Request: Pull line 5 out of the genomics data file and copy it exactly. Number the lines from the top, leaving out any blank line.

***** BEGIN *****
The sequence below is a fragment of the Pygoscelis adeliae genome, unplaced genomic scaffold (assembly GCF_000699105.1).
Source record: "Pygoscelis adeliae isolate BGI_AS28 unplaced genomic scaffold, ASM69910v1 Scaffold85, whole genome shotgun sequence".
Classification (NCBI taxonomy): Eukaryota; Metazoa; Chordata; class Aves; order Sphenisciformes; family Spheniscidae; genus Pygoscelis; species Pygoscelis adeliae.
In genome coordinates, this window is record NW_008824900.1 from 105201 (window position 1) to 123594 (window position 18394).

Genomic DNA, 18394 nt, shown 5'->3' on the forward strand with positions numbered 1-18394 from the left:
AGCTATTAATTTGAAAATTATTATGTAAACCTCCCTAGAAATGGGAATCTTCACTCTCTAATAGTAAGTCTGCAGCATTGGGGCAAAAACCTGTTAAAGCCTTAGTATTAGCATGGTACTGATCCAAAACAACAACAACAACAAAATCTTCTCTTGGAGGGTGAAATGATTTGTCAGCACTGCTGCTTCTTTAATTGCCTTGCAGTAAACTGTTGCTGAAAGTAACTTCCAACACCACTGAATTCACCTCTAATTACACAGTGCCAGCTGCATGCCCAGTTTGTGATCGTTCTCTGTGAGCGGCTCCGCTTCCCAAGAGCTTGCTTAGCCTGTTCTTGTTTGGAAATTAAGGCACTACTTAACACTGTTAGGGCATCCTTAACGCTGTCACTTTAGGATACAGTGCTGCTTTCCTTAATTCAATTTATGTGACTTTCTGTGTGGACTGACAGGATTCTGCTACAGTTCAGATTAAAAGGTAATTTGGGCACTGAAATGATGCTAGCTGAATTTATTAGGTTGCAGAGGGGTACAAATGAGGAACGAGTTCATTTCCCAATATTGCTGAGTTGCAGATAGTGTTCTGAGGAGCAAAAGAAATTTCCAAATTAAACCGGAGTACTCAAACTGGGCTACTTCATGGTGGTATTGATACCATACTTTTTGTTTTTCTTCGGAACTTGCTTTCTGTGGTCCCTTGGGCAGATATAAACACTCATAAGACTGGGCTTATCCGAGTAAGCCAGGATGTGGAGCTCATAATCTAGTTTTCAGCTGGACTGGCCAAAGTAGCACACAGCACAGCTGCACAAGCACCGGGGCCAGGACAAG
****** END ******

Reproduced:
Genomic DNA, 18394 nt, shown 5'->3' on the forward strand with positions numbered 1-18394 from the left: